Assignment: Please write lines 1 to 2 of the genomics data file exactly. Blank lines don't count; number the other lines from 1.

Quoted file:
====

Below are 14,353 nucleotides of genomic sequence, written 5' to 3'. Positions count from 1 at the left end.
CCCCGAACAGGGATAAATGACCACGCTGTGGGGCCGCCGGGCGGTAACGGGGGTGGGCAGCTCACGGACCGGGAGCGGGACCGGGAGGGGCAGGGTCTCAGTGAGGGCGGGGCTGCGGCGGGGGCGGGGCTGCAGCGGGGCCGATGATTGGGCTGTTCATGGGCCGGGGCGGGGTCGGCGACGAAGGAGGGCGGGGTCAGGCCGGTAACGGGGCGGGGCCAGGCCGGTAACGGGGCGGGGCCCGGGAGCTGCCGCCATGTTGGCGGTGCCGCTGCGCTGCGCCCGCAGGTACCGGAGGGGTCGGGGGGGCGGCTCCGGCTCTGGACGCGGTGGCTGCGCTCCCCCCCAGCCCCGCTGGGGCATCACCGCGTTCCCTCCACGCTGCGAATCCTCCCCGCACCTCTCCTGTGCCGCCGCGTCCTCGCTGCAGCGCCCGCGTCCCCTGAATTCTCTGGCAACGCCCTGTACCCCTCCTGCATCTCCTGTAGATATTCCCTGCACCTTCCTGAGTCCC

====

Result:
Below are 14,353 nucleotides of genomic sequence, written 5' to 3'. Positions count from 1 at the left end.
CCCCGAACAGGGATAAATGACCACGCTGTGGGGCCGCCGGGCGGTAACGGGGGTGGGCAGCTCACGGACCGGGAGCGGGACCGGGAGGGGCAGGGTCTCAGTGAGGGCGGGGCTGCGGCGGGGGCGGGGCTGCAGCGGGGCCGATGATTGGGCTGTTCATGGGCCGGGGCGGGGTCGGCGACGAAGGAGGGCGGGGTCAGGCCGGTAACGGGGCGGGGCCAGGCCGGTAACGGGGCGGGGCCCGGGAGCTGCCGCCATGTTGGCGGTGCCGCTGCGCTGCGCCCGCAGGTACCGGAGGGGTCGGGGGGGCGGCTCCGGCTCTGGACGCGGTGGCTGCGCTCCCCCCCAGCCCCGCTGGGGCATCACCGCGTTCCCTCCACGCTGCGAATCCTCCCCGCACCTCTCCTGTGCCGCCGCGTCCTCGCTGCAGCGCCCGCGTCCCCTGAATTCTCTGGCAACGCCCTGTACCCCTCCTGCATCTCCTGTAGATATTCCCTGCACCTTCCTGAGTCCC